After seven years of recession, a ballooning budget deficit and billions in unfunded pension liabilities, Puerto Rico's bonds last week were downgraded by the three rating agencies - Standard & Poor's, Moody's and Fitch - to "junk" status.
Standard & Poor's is "worried that the territory's fiscal plight would restrict access to debt markets and make it more difficult to repay its $70 billion debt load," according to CNBC finance editor Jeff Cox.
Meanwhile, the Island Commonwealth is facing an imminent crisis of raising $940 million in payments triggered by Standard & Poor's downgrade, according to Bloomberg's Michelle Kaske. Puerto Rico officials are working on refinancing debt and renegotiating contracts to ease the almost billion dollars of accelerated payments on debt and calls for increased collateral on swaps that were triggered by the S&P downgrade. Almost half may need to be arranged within 30 days, said David Hitchcock, an S&P analyst.
The downgrades likely will cramp Puerto Rico's ability to raise any further funds in the future through the debt markets.
As readers of this blog know, Puerto Rico has about $70 billion in municipal debt outstanding, third behind only California and New York. Those economies, however, are huge, while Puerto Rico's economy is anemic at best.
With the downgrades, the Puerto Rico bond peril is officially front page news, with the New York Times on Sunday devoting its lead story to the island's economic and fiscal decline.
"Puerto Rico's slow-motion economic crisis skidded to a new low last week when both Standard & Poor's and Moody's downgraded its debt to junk status, brushing aside a series of austerity measures taken by the new governor, including increasing taxes and rebalancing pensions," wrote Lizette Alverez. "But that is only the latest in a sharp decline leading to widespread fears about Puerto Rico's future."
She continued: "In the past eight years, Puerto Rico's ticker tape of woes has stretched unabated: $70 billion in debt, a 15.4 percent unemployment rate, a soaring cost of living, pervasive crime, crumbling schools and a worrisome exodus of professionals and middle-class Puerto Ricans who have moved to places like Florida and Texas."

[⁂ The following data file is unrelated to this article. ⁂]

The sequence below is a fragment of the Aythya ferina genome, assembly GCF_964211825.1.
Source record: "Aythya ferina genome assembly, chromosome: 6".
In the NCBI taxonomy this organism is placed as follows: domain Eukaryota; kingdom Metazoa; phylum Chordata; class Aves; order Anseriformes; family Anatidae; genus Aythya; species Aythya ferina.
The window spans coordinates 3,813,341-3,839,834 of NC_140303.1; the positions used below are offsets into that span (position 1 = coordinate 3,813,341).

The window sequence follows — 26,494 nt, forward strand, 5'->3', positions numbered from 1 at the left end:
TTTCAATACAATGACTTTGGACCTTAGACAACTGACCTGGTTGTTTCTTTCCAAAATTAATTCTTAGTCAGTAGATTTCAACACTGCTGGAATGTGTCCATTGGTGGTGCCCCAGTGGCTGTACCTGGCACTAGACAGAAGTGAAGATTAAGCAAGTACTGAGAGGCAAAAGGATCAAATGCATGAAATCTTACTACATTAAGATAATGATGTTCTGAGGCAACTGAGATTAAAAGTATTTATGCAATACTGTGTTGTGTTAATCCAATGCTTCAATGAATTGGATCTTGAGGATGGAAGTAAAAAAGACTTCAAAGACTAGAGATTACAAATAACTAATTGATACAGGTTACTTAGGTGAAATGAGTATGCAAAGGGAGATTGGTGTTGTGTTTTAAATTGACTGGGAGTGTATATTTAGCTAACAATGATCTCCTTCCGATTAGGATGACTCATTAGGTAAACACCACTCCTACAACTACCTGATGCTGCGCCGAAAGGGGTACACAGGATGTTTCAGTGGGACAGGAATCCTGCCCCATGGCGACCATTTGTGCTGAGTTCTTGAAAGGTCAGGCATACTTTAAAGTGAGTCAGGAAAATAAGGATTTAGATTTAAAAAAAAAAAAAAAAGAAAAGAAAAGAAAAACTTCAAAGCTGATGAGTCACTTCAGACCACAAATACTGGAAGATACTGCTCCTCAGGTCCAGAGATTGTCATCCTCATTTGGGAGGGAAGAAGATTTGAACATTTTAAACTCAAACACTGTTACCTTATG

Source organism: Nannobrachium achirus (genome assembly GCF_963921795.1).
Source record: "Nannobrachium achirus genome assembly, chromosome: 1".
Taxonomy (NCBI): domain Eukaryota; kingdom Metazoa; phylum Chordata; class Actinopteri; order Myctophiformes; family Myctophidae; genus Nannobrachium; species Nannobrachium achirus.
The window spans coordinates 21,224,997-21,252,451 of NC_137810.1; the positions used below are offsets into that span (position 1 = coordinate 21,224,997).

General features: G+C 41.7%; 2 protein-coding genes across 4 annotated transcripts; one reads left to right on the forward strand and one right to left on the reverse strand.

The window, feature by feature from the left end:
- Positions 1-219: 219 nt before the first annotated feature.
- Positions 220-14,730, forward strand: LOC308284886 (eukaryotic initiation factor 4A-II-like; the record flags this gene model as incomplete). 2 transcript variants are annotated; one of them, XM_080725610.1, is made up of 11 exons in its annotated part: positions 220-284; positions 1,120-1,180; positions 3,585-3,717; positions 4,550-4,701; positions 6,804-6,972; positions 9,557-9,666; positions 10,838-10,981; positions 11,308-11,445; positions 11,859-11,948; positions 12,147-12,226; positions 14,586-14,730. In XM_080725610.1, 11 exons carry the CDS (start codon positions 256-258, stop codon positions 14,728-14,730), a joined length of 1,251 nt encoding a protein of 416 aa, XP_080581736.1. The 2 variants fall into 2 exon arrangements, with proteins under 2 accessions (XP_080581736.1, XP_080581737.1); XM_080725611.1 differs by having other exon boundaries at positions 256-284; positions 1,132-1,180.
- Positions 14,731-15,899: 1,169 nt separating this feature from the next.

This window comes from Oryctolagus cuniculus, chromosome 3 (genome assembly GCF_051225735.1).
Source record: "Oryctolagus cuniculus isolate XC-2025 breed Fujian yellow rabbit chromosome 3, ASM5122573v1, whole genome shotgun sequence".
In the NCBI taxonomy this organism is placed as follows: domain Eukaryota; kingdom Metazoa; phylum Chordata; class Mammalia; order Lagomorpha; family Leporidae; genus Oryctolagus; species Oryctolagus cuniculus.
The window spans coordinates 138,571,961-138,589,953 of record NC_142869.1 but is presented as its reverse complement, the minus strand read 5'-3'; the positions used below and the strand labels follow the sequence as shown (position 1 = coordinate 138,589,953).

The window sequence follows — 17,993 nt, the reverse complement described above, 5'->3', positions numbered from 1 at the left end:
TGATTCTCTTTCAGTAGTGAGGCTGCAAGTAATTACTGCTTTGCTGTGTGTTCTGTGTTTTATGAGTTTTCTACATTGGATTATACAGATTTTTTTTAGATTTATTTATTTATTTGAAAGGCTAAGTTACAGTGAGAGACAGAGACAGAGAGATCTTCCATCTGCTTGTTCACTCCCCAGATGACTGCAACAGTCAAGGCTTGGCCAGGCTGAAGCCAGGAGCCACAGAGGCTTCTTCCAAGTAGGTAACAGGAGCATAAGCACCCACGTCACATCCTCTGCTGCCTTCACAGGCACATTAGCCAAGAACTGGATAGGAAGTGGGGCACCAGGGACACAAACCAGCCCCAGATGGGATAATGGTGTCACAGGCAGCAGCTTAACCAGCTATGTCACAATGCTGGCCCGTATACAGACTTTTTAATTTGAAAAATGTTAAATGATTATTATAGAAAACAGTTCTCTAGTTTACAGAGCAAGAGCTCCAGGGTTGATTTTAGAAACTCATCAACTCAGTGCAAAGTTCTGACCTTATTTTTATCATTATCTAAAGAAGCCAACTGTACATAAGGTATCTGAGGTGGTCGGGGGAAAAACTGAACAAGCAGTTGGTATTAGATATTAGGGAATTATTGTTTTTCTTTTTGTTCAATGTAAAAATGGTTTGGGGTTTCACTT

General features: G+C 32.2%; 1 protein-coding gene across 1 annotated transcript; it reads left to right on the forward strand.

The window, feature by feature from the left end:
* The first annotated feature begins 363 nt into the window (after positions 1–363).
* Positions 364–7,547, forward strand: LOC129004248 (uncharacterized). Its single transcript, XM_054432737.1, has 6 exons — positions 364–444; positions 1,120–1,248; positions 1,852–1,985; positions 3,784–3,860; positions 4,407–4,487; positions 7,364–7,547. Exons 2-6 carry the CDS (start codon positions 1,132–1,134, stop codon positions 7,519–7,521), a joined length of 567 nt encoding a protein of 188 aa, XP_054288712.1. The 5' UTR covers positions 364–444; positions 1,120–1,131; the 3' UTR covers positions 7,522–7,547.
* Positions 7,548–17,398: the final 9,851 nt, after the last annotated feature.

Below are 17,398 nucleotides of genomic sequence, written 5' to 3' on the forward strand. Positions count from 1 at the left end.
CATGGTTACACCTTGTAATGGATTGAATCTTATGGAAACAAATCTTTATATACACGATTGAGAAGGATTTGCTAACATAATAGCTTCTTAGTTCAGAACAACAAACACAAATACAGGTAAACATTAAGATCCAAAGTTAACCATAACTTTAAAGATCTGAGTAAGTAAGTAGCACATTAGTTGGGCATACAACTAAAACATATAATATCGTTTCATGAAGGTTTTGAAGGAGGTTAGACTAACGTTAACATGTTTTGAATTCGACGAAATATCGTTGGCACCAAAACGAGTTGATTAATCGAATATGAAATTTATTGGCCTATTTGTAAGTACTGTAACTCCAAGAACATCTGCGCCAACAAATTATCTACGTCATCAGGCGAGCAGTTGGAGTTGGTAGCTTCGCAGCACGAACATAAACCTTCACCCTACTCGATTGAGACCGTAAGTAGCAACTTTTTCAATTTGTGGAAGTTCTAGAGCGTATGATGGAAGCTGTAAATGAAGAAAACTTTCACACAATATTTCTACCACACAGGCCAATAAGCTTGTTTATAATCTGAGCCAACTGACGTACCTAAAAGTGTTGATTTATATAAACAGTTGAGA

This downgrade, while widely expected, is likely to further decimate the portfolios of UBS Puerto Rico clients. Those investors hold over-concentrated positions of the Puerto Rico bonds in their portfolios; they also own UBS's proprietary "closed-end" funds which were comprised largely of UBS underwritten Puerto Rico bonds.
Those investors will remain stuck. The only "purchasers" of these bonds are likely to be hedge funds and other distressed debt fund investors who seek to pick up the bonds at a bargain price and profit from the spreads that occur when the bonds fluctuate in price.
Puerto Rico bondholders are left with bonds that have declined dramatically in value, and whose high interest coupons of 8% to 10% reflect the tremendous risk of default.
Furthermore, U.S. mutual funds with heavy exposure to Puerto Rico bonds have sold off some of the cash-strapped island's debt to meet investor redemption demands, taking heavy losses after a year-long slide in prices.
The sellers included some of Puerto Rico's most bullish U.S. mutual fund investors including OppenheimerFunds, a vocal supporter of the territory's recent financial improvements, according to a Reuters report.
It is painfully obvious that these "junk bond" chickens have come home to roost. In the end, Puerto Rico's Mom and Pop investors holding these bonds will wind up with nothing more than chicken feed.
Zamansky LLC are securities and investment fraud attorneys representing investors in federal and state litigation against financial institutions, including UBS. For more information about Zamansky LLC, please visit http://www.ubspuertoricofunds.com/.